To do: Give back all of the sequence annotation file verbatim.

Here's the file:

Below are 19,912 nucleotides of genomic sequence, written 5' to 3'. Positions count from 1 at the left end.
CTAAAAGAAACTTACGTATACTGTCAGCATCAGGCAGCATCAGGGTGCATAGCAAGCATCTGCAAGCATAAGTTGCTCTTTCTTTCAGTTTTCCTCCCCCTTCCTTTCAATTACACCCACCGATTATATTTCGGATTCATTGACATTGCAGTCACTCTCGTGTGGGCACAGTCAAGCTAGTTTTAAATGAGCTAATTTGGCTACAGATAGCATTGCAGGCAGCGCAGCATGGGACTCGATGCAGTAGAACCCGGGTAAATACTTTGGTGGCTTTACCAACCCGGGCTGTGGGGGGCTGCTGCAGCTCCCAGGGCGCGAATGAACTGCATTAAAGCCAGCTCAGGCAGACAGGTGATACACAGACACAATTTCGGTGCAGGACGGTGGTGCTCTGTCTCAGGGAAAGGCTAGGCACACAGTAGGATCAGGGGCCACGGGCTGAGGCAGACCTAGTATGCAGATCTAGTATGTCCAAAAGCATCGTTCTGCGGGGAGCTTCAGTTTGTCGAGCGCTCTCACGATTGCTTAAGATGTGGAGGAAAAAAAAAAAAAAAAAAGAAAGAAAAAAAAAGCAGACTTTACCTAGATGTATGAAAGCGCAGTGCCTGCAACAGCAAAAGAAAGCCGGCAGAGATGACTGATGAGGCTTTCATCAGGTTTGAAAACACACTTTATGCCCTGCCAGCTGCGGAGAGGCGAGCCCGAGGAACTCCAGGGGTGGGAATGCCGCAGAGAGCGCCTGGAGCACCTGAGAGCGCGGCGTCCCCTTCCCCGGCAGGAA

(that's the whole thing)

Below are 19,912 nucleotides of genomic sequence, written 5' to 3'. Positions count from 1 at the left end.
CTAAAAGAAACTTACGTATACTGTCAGCATCAGGCAGCATCAGGGTGCATAGCAAGCATCTGCAAGCATAAGTTGCTCTTTCTTTCAGTTTTCCTCCCCCTTCCTTTCAATTACACCCACCGATTATATTTCGGATTCATTGACATTGCAGTCACTCTCGTGTGGGCACAGTCAAGCTAGTTTTAAATGAGCTAATTTGGCTACAGATAGCATTGCAGGCAGCGCAGCATGGGACTCGATGCAGTAGAACCCGGGTAAATACTTTGGTGGCTTTACCAACCCGGGCTGTGGGGGGCTGCTGCAGCTCCCAGGGCGCGAATGAACTGCATTAAAGCCAGCTCAGGCAGACAGGTGATACACAGACACAATTTCGGTGCAGGACGGTGGTGCTCTGTCTCAGGGAAAGGCTAGGCACACAGTAGGATCAGGGGCCACGGGCTGAGGCAGACCTAGTATGCAGATCTAGTATGTCCAAAAGCATCGTTCTGCGGGGAGCTTCAGTTTGTCGAGCGCTCTCACGATTGCTTAAGATGTGGAGGAAAAAAAAAAAAAAAAAAGAAAGAAAAAAAAAGCAGACTTTACCTAGATGTATGAAAGCGCAGTGCCTGCAACAGCAAAAGAAAGCCGGCAGAGATGACTGATGAGGCTTTCATCAGGTTTGAAAACACACTTTATGCCCTGCCAGCTGCGGAGAGGCGAGCCCGAGGAACTCCAGGGGTGGGAATGCCGCAGAGAGCGCCTGGAGCACCTGAGAGCGCGGCGTCCCCTTCCCCGGCAGGAA